Bluebird Babies in Nest

This has been a very good year for our bluebirds. Our third set of babies from just one of the boxes hatched last week and are growing quickly. All of the clutches we've had this year in our boxes have hatched, grown, and successfully fledged, so I guess we've finally perfected our method for keeping the babies as safe as possible while in our bluebird boxes!

As you might remember, last spring we had a very disturbing situation with our bluebird babies and a hungry black snake (here's the full story about that). We set out right away to find a better, safer solution for the bluebird nest boxes -- one that helps ensure the baby birds will be safe while in the nest, but also doesn't hurt snakes.

We immediately pulled the problem bluebird nesting box off of the picket fence it had been attached to, mounted it on top of a long, thin metal pole, and put it out in a meadow-like area. We then mounded some mesh deer netting at the base of the pole to help ensure that snakes couldn't climb the pole and get to the nest.

We absolutely don't want to kill any snakes, so we check the netting at least twice every day to make sure no snake has gotten caught or stuck in the netting. The deer netting we use is black PVC mesh and has 3/4" inch openings. Snakes get easily caught and very tangled in mesh deer netting. If not found quickly and freed, they will die.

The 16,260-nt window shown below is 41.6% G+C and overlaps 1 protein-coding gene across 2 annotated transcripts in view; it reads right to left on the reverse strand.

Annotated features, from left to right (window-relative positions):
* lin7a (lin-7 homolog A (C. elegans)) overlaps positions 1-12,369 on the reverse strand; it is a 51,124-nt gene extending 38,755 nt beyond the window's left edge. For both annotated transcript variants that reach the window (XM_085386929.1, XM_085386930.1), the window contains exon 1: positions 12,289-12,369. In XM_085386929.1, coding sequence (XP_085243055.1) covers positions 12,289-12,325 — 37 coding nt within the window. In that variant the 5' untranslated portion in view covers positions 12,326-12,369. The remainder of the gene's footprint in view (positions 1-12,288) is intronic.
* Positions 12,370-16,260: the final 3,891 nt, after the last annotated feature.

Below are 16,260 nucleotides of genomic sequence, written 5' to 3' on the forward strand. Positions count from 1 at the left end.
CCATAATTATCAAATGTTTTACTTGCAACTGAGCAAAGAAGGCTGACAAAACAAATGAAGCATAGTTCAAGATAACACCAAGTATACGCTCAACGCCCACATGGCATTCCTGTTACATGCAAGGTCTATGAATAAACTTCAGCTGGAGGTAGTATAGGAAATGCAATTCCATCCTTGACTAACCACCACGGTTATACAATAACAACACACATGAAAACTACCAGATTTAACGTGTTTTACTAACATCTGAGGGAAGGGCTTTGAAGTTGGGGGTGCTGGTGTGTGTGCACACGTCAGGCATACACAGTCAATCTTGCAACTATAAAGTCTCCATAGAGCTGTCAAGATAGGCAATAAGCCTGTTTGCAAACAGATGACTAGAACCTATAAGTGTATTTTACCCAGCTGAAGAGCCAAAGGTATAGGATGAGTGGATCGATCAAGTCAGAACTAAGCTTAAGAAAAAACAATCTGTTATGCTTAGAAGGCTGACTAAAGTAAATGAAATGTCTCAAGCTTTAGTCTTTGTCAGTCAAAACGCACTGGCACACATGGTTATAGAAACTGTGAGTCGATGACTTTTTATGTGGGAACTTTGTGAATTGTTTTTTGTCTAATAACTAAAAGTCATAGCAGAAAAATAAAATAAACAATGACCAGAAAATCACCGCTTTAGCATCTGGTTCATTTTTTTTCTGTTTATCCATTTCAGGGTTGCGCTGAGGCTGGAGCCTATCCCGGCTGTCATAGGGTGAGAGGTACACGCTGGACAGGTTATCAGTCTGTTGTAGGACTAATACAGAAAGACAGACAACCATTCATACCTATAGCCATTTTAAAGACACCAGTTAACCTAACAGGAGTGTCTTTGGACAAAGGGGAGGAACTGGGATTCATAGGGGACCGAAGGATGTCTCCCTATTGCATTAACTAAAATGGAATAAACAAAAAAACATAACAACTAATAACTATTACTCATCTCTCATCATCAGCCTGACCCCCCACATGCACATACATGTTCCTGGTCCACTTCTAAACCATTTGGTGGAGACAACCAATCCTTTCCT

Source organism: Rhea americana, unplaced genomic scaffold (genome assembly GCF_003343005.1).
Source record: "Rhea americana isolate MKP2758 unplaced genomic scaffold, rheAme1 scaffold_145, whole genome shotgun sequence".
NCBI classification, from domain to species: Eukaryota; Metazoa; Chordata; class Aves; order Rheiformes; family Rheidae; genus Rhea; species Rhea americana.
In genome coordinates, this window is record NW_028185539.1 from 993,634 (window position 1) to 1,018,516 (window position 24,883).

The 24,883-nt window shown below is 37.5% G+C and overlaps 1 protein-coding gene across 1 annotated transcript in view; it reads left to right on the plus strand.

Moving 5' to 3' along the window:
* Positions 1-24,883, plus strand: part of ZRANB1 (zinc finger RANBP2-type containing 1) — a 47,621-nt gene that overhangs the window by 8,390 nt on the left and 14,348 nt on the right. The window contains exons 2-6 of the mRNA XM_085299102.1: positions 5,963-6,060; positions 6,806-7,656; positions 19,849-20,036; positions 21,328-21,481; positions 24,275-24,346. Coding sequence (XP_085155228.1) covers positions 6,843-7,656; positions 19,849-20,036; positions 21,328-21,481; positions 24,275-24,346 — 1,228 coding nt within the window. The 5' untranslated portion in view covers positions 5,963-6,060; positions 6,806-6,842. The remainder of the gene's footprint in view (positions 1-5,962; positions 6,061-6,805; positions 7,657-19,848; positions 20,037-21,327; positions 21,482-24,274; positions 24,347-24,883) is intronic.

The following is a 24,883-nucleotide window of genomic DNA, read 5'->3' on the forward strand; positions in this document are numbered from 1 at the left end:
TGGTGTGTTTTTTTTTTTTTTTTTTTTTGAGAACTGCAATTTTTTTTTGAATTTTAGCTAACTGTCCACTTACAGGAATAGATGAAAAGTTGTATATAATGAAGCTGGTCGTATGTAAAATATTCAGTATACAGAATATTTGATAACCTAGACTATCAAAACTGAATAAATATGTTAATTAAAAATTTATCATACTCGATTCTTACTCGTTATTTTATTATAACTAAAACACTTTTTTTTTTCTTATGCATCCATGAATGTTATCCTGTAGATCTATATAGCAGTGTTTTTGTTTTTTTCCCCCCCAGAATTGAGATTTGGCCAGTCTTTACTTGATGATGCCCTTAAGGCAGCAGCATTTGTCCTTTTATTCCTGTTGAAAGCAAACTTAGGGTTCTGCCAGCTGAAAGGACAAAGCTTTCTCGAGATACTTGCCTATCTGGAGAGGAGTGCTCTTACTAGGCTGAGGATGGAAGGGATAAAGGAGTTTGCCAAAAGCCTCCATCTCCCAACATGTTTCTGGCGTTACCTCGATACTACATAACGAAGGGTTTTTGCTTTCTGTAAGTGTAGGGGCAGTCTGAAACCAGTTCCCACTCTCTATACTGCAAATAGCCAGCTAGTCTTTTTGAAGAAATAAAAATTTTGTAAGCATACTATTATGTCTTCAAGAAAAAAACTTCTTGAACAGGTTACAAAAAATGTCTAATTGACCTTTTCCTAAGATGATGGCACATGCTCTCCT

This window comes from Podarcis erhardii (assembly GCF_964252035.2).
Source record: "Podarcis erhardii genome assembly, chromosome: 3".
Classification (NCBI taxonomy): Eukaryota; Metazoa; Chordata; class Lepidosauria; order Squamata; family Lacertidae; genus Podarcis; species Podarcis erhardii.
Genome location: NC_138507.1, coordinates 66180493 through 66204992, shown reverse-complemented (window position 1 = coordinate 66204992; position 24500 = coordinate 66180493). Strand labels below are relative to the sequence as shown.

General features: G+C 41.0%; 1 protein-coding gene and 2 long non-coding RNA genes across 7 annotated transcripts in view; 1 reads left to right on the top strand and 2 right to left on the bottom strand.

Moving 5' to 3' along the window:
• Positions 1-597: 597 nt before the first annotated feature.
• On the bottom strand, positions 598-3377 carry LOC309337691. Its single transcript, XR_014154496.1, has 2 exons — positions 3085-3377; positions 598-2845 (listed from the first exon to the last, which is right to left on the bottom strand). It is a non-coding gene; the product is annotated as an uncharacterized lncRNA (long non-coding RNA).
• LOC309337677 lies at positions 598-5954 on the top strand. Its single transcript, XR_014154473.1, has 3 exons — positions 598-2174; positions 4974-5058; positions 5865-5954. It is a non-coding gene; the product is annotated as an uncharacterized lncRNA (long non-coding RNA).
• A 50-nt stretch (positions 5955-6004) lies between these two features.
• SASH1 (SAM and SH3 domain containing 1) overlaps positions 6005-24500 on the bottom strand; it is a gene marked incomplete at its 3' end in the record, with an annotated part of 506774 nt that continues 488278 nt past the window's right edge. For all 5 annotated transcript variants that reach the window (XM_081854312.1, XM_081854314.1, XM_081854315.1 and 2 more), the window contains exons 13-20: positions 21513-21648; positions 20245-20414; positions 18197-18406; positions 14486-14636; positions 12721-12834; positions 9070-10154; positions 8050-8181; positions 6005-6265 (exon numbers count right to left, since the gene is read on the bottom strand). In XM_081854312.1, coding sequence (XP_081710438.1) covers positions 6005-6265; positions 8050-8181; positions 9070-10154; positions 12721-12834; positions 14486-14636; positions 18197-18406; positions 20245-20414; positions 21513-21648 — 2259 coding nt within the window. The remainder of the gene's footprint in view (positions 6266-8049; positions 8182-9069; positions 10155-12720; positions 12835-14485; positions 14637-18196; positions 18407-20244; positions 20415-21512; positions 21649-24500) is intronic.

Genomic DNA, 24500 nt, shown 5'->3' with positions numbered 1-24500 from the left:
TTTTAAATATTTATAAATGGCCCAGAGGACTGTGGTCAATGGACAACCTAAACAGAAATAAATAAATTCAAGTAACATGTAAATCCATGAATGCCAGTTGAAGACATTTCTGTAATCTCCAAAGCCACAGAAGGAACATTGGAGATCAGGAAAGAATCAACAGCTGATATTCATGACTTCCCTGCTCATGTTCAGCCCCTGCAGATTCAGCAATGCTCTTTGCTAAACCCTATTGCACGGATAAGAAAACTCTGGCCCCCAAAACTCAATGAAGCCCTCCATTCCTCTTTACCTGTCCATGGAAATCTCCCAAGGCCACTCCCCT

The only issue with this type of set up is that often times we (and by that I mean my husband ... yes, I'm a big chicken) have to delicately cut the netting to free the snake. He uses a teeny-tiny set of scissors on a small swiss army type knife to do it (regular scissors are too big and bulky). We think that cutting the netting is a very small price to pay to save the snakes, which are fantastic for killing rodents and other critters we don't want in our garden!

Red Corn Snake Caught in Deer Netting

So far this summer, we've caught 2 black snakes and 1 red corn snake in the deer netting at the base of the bluebird nest pole.  (The red corn snake (above) had it's tail wound tightly around the grass and weeds behind it and was desperately trying to pull itself out from the netting. You can see in the photo how tight his body was from his pulling!) We found all of the snakes in time to save them (yea!) and, after carefully cutting them from the netting, we released them in our vegetable garden.

Aug 08 2014

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